Two newly elected officials, Cook County State's Attorney Kimberly Foxx and Illinois Comptroller Susana Mendoza, addressed JUF's Government Affairs Committee at a Feb. 13 meeting, which also included updates on refugee resettlement efforts by JUF's Deborah Covington and JCFS/HIAS Chicago's Jessica Schaffer.
Foxx, the first African-American woman to head the state's attorney's office, spoke about her work to transform the criminal justice system in the middle of deepening instability. "So far, the 2017 homicide rate is outpacing the 2016 rate," she said. "We are also seeing an increase in hate crimes against those who are foreign born and who have different faiths. Immigrants are afraid to come to the justice system, which is making our job much harder."
When asked what the Jewish community could to do to address the increasing rate of gun violence, Foxx said "the increase in gun violence is a public health crisis, and we need more programs that deal with prevention, as well as specialized programs targeting children and adolescents who have been the victims of or witnesses to violence." This challenge, she explained, is further complicated by the state's budget impasse, as "current programs are closing for lack of funds."
Mendoza, the first Latino elected to statewide office in Illinois, also spoke about the impact of the state budget crisis, which she saw as "directly leading to increased violence in Chicago because of the closing of social service agencies that aren't getting paid. We need a state budget."
Mendoza gave additional examples of how the budget crisis is impacting the state, including high interest payments on delayed bills, which she projects will be at $700 million by July, and the reluctance of doctors, dentists and other health care professionals to accept state group health insurance because of the $4 billion backlog in reimbursement.
The topic of refugee resettlement was added to the program in response to the Executive Order on Immigrants and Refugees signed on Jan. 27.
"One of the Government Affairs Committee's goals is to share information back to our community on policy changes or developments that directly impact our work," said Committee Chair David Golder. "Today we are fortunate to be joined by two local experts who can help us make sense of the recent Executive Order and how our local programs have been responding."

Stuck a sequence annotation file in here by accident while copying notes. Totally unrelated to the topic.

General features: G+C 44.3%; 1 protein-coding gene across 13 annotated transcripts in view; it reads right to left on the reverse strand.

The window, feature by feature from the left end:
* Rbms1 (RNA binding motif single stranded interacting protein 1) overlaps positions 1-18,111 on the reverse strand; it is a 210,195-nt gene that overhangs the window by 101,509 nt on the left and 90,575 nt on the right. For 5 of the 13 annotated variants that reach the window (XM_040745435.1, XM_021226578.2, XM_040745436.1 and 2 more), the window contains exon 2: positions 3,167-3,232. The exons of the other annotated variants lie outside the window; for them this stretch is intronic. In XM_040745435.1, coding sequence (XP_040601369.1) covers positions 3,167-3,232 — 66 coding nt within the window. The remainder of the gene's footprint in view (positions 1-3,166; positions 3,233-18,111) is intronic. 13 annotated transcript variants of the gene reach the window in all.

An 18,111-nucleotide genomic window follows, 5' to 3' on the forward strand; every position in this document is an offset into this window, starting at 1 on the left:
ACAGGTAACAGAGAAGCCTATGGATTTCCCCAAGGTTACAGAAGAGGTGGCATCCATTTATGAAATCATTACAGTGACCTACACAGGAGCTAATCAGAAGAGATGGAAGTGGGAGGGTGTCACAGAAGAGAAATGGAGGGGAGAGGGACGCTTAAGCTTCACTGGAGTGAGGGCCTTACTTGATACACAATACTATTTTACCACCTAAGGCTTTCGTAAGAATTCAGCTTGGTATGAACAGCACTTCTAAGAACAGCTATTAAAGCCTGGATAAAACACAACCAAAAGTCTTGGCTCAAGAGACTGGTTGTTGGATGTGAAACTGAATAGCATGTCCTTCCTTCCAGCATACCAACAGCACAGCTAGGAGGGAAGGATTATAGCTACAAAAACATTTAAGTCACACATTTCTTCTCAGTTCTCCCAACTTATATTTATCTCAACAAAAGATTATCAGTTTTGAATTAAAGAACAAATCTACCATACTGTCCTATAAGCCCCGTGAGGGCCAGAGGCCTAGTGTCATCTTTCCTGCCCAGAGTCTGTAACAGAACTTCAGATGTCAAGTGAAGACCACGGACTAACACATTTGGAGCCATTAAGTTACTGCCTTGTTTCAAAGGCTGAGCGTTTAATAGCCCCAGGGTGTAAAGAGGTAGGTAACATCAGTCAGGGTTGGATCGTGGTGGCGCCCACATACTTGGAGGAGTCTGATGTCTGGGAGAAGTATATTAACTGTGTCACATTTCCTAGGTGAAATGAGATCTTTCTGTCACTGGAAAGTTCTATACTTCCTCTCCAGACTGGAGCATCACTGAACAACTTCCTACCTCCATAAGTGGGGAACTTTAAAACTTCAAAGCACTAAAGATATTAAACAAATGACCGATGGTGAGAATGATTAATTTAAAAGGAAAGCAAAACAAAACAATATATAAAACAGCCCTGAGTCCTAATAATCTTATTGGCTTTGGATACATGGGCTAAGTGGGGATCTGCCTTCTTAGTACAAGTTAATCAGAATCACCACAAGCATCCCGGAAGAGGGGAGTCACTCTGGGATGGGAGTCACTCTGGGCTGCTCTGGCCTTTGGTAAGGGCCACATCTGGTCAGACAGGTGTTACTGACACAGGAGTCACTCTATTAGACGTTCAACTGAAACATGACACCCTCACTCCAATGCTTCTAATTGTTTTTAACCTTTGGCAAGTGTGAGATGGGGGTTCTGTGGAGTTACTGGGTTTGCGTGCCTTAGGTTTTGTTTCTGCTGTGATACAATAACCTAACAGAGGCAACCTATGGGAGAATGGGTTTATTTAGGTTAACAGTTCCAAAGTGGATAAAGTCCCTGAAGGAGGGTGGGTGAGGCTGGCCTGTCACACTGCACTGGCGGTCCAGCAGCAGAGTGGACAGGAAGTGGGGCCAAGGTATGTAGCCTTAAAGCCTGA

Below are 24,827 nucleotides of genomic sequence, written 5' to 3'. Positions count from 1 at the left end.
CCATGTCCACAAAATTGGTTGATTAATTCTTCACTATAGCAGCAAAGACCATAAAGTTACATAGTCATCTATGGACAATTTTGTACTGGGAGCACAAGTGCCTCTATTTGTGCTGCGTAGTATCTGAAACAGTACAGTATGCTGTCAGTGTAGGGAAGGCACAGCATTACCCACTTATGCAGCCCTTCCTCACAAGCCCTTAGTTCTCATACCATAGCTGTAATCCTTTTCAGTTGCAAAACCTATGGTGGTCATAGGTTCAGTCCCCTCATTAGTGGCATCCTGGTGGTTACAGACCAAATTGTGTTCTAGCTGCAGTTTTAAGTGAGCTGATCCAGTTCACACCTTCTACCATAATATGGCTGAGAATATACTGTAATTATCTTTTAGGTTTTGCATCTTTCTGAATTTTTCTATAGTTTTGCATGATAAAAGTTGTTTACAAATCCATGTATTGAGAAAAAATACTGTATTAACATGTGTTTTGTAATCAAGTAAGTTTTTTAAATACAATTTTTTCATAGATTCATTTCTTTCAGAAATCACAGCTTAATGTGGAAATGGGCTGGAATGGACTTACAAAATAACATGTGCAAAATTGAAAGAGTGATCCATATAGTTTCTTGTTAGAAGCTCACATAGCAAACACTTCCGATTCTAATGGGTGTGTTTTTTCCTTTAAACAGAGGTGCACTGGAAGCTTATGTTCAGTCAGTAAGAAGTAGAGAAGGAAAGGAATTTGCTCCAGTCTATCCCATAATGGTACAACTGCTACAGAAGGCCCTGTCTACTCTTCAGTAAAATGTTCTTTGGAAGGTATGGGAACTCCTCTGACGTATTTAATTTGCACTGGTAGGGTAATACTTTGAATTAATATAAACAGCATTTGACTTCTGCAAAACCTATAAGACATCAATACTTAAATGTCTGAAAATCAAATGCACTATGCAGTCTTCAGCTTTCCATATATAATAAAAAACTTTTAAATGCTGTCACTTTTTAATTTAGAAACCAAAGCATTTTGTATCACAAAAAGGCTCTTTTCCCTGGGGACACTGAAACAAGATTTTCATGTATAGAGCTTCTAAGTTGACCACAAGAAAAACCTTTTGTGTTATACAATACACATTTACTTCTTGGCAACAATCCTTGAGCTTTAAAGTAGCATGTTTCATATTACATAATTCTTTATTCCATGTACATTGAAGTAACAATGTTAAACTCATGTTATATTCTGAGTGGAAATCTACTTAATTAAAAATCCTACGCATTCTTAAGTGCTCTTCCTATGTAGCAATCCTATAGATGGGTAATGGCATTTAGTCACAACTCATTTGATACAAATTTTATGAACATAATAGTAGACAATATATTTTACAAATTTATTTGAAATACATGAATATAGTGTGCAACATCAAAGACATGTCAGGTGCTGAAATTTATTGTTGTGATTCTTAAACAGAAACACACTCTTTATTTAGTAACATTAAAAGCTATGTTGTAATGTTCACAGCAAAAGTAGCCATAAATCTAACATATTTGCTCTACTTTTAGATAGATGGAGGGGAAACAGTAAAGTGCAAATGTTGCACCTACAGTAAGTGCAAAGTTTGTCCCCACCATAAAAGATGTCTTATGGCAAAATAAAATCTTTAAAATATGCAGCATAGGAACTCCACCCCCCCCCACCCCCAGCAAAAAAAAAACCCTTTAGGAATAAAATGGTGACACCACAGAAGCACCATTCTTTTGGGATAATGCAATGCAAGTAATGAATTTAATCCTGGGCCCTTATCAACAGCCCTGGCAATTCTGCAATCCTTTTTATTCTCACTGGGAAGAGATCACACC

The JUF/Jewish Federation of Metropolitan Chicago and HIAS-Chicago have a long history of resettling refugees. In 1975, Jewish Federation became the administrator of the Illinois Refugee Social Service Consortium, which includes Catholic Charities, Heartland Alliance, Refugee One, JCFS-HIAS, World Relief, and the Iraqi Mutual Aid Association. These organizations have helped resettle more than 125,000 refugees throughout the state, with the majority settling in the Chicago metropolitan area.
Deborah Covington, vice president for planning and allocations at JUF, who has worked on refugee issues for nearly 28 years, summarized several of the important features of the Executive Order. These included freezing the refugee resettlement program for 120 days, stopping all visas from seven countries with majority Muslim populations for 90 days, banning all Syrians from entry indefinitely, and reducing the annual refugee admission rate from 110,000 to 50,000.
Covington went on to discuss the 9th District Federal Court ruling against the Executive Order, which put an indefinite hold on these provisions. However, it was expected that a new Executive Order would be drawn up to meet some of the legal objections and/or that the president will instruct the Justice Department to file an appeal. The reduction in the annual refugee admission rate still stands.
HIAS Chicago has resettled refugees for a century, and recently expanded its program to work with some of the largest and most vulnerable groups. To support the extended program, HIAS has been reaching out to Chicago-area congregations to co-sponsor refugee families. Three synagogues have welcomed four groups to date, with three other synagogues in the process of preparing for co-sponsorship.
"We were devastated when the Executive Order was signed," said Jessica Schaffer, HIAS Chicago's executive director. "The most immediate effect was on the arrival of two Congolese sisters due to travel on Jan. 31. Fortunately, the State Department negotiated the admission of just over 850 refugees post Executive Order. Now we are anxiously awaiting the arrival of eight more families."